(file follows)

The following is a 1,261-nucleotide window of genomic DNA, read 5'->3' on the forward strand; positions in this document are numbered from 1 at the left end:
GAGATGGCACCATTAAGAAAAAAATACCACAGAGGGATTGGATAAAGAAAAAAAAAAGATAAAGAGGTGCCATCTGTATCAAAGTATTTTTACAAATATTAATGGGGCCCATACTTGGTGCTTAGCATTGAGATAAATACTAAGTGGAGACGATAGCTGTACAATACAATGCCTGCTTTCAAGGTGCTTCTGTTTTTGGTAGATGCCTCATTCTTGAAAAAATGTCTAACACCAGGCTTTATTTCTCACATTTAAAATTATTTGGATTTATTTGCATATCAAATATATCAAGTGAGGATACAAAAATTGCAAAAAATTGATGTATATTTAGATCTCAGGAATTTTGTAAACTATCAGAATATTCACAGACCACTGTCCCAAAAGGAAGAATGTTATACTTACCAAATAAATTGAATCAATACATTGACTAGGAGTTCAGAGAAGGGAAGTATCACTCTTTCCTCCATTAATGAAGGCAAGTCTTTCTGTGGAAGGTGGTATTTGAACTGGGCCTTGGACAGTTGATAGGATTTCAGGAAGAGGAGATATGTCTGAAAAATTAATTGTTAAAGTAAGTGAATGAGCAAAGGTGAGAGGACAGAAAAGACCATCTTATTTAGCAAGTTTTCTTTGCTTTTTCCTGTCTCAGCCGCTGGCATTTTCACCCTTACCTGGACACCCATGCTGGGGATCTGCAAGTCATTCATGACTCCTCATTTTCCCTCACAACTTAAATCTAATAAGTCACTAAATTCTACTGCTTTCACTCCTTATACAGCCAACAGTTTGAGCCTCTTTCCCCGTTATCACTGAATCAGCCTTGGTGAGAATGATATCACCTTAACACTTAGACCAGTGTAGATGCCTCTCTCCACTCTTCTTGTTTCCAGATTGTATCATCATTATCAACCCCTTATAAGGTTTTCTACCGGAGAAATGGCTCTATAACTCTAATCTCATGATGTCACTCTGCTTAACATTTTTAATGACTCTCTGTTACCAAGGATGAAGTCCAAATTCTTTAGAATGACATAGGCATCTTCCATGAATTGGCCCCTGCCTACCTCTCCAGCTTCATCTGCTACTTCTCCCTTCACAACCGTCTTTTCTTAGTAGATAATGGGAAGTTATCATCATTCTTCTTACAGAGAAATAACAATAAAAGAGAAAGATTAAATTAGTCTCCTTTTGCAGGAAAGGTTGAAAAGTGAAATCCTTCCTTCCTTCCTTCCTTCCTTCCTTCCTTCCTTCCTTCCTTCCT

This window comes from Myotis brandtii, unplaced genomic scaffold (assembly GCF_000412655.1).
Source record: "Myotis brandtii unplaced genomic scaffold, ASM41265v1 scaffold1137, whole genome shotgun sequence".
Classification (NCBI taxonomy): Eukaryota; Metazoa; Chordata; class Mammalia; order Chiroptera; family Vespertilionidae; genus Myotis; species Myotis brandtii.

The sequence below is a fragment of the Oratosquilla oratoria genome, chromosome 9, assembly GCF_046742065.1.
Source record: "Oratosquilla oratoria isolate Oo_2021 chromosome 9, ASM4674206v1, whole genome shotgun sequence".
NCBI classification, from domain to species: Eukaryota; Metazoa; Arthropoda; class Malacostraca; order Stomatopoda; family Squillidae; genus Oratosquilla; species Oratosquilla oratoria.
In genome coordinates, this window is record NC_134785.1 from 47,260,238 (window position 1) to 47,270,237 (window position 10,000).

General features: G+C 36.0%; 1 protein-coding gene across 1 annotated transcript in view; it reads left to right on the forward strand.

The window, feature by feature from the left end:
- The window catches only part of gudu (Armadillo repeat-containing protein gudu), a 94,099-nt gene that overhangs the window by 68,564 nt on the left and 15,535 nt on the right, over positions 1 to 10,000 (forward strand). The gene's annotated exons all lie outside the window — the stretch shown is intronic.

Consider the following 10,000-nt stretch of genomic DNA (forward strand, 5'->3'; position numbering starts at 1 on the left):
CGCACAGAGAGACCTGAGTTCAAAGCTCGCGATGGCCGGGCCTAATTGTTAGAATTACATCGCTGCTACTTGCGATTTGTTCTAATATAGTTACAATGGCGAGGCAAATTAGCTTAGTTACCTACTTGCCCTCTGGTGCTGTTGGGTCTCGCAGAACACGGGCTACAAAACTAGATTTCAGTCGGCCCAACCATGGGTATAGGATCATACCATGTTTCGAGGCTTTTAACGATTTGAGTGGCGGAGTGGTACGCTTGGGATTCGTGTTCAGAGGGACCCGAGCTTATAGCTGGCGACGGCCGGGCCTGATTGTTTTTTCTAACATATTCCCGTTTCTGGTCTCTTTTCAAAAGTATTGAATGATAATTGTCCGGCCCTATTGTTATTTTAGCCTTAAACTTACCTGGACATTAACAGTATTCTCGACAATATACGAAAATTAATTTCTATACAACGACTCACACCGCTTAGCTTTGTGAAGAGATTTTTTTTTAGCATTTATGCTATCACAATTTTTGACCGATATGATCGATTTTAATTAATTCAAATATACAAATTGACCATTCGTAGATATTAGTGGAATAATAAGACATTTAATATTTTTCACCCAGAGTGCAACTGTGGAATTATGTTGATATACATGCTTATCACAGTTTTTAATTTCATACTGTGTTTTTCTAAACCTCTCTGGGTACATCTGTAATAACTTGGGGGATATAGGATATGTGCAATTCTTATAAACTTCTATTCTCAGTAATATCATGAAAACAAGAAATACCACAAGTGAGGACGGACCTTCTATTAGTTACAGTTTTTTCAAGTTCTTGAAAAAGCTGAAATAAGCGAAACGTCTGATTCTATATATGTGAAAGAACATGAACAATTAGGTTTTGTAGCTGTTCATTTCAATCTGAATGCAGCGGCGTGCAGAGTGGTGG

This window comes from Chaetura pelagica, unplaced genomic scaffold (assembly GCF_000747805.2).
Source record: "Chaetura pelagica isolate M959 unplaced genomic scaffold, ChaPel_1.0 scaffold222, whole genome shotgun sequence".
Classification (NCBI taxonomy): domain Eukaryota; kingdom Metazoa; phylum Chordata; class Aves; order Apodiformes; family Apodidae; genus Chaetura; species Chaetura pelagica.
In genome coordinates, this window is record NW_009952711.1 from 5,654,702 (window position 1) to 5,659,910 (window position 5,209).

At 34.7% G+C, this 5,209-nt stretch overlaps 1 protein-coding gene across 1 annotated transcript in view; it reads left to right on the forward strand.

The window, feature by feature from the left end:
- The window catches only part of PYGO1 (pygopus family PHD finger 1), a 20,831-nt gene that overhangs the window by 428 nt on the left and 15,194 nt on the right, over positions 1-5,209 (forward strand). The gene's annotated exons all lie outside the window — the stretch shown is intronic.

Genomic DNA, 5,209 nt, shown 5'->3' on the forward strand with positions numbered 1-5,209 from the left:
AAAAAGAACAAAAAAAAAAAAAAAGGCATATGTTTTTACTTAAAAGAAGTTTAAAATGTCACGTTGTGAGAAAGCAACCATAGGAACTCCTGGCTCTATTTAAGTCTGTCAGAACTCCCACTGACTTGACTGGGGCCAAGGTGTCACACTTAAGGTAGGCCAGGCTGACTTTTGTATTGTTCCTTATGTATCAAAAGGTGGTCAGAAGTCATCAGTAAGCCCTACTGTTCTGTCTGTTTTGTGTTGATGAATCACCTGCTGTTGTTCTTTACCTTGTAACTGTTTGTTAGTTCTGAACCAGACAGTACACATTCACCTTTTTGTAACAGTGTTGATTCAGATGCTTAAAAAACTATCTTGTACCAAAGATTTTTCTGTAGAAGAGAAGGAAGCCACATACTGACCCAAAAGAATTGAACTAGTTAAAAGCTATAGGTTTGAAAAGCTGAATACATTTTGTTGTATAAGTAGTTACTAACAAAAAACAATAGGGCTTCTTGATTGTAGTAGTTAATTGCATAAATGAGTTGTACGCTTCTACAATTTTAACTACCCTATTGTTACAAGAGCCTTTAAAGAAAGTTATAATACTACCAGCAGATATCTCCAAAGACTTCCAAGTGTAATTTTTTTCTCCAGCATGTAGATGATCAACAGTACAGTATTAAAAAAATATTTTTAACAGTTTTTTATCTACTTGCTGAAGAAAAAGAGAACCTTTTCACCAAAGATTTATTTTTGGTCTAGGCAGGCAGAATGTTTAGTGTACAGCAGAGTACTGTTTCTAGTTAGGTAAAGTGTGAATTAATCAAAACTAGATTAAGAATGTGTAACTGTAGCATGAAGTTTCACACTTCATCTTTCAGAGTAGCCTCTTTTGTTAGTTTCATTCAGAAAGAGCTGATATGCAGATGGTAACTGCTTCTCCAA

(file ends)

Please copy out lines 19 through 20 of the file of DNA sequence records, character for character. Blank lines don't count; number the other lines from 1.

At 34.7% G+C, this 5,209-nt stretch overlaps 1 protein-coding gene across 1 annotated transcript in view; it reads left to right on the forward strand.

The window, feature by feature from the left end: